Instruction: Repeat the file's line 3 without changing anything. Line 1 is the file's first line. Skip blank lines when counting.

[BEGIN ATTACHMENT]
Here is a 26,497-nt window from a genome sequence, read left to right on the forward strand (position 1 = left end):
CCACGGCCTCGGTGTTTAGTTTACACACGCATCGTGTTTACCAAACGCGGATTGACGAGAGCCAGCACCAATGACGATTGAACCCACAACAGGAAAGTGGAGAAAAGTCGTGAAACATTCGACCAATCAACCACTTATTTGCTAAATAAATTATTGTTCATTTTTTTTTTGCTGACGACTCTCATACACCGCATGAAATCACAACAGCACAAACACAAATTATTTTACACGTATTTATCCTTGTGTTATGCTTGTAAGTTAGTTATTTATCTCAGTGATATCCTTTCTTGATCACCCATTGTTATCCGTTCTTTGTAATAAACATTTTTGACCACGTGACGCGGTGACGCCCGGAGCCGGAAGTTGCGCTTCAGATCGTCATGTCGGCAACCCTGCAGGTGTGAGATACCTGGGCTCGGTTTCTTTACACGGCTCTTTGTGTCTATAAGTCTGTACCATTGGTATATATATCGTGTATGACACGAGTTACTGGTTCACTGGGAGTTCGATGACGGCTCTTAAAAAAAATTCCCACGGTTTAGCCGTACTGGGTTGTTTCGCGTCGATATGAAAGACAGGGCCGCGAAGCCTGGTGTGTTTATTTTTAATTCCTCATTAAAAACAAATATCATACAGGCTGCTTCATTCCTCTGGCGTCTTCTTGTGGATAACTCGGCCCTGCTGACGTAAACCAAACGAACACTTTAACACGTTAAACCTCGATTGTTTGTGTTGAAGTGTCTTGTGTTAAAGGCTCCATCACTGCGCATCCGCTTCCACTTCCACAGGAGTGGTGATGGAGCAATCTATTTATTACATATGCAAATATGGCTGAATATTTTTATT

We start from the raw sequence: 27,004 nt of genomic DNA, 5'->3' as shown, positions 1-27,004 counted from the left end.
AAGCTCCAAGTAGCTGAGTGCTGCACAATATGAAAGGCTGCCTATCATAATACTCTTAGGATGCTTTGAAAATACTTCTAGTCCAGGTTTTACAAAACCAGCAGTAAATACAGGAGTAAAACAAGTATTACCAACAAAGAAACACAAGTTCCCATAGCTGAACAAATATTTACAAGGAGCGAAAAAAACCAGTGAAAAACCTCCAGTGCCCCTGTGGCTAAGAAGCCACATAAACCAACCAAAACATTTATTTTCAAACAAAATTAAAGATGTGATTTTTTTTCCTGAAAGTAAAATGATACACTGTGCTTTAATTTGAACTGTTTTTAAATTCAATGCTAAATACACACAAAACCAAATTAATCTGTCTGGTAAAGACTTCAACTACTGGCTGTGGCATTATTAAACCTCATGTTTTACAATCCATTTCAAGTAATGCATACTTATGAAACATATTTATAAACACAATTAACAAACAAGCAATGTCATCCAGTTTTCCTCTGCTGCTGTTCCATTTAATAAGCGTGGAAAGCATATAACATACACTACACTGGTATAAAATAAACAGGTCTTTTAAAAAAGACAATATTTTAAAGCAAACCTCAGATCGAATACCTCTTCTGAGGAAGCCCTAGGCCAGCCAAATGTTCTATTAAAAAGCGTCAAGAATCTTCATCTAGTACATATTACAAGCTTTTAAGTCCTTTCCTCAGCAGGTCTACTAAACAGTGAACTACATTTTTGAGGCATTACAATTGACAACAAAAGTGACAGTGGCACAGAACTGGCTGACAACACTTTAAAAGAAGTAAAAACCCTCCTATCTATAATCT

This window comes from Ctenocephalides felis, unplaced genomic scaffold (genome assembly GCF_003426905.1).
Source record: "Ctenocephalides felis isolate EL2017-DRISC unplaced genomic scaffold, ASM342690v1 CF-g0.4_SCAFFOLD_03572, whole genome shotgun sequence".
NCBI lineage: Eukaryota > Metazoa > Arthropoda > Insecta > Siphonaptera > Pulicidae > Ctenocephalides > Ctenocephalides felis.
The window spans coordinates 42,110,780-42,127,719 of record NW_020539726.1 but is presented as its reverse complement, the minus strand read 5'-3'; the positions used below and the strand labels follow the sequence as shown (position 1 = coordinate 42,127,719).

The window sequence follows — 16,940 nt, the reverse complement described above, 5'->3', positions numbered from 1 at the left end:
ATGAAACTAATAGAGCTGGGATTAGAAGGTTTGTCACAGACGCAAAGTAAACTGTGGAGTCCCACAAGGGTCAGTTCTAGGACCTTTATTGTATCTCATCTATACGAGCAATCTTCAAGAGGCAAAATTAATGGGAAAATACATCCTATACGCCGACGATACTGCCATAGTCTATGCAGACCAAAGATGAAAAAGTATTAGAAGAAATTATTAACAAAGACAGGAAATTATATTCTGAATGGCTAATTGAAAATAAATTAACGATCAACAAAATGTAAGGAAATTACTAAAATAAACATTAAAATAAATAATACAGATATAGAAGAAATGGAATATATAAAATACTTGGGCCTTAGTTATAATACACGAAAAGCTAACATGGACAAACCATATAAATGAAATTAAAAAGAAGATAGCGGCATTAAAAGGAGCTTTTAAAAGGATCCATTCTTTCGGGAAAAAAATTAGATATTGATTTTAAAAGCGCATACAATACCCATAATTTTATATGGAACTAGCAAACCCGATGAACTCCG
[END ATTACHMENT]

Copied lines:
We start from the raw sequence: 27,004 nt of genomic DNA, 5'->3' as shown, positions 1-27,004 counted from the left end.